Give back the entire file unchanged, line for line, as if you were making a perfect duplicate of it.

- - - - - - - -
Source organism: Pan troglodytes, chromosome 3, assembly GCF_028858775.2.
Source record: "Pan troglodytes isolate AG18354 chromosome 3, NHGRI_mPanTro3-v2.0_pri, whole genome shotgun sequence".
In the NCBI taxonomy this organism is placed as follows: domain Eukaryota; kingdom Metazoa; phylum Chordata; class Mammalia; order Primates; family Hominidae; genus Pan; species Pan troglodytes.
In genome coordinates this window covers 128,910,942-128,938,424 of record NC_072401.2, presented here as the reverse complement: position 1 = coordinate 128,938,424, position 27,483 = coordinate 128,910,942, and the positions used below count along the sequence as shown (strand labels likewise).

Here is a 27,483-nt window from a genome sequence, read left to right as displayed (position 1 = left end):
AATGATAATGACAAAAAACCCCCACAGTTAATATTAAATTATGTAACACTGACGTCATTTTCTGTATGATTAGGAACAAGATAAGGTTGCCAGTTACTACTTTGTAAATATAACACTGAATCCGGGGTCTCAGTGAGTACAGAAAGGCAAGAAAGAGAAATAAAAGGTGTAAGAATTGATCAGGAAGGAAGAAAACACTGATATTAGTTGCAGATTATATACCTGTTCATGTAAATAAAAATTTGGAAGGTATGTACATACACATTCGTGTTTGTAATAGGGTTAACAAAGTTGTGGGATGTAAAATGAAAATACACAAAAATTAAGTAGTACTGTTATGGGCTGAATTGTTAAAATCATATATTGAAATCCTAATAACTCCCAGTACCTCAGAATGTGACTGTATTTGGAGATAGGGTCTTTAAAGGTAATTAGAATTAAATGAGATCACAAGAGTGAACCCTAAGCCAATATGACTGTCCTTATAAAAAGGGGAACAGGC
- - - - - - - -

Source organism: Pan troglodytes, chromosome 3, assembly GCF_028858775.2.
Source record: "Pan troglodytes isolate AG18354 chromosome 3, NHGRI_mPanTro3-v2.0_pri, whole genome shotgun sequence".
In the NCBI taxonomy this organism is placed as follows: domain Eukaryota; kingdom Metazoa; phylum Chordata; class Mammalia; order Primates; family Hominidae; genus Pan; species Pan troglodytes.
In genome coordinates this window covers 128,910,942-128,938,424 of record NC_072401.2, presented here as the reverse complement: position 1 = coordinate 128,938,424, position 27,483 = coordinate 128,910,942, and the positions used below count along the sequence as shown (strand labels likewise).

Here is a 27,483-nt window from a genome sequence, read left to right as displayed (position 1 = left end):
AATGATAATGACAAAAAACCCCCACAGTTAATATTAAATTATGTAACACTGACGTCATTTTCTGTATGATTAGGAACAAGATAAGGTTGCCAGTTACTACTTTGTAAATATAACACTGAATCCGGGGTCTCAGTGAGTACAGAAAGGCAAGAAAGAGAAATAAAAGGTGTAAGAATTGATCAGGAAGGAAGAAAACACTGATATTAGTTGCAGATTATATACCTGTTCATGTAAATAAAAATTTGGAAGGTATGTACATACACATTCGTGTTTGTAATAGGGTTAACAAAGTTGTGGGATGTAAAATGAAAATACACAAAAATTAAGTAGTACTGTTATGGGCTGAATTGTTAAAATCATATATTGAAATCCTAATAACTCCCAGTACCTCAGAATGTGACTGTATTTGGAGATAGGGTCTTTAAAGGTAATTAGAATTAAATGAGATCACAAGAGTGAACCCTAAGCCAATATGACTGTCCTTATAAAAAGGGGAACAGGC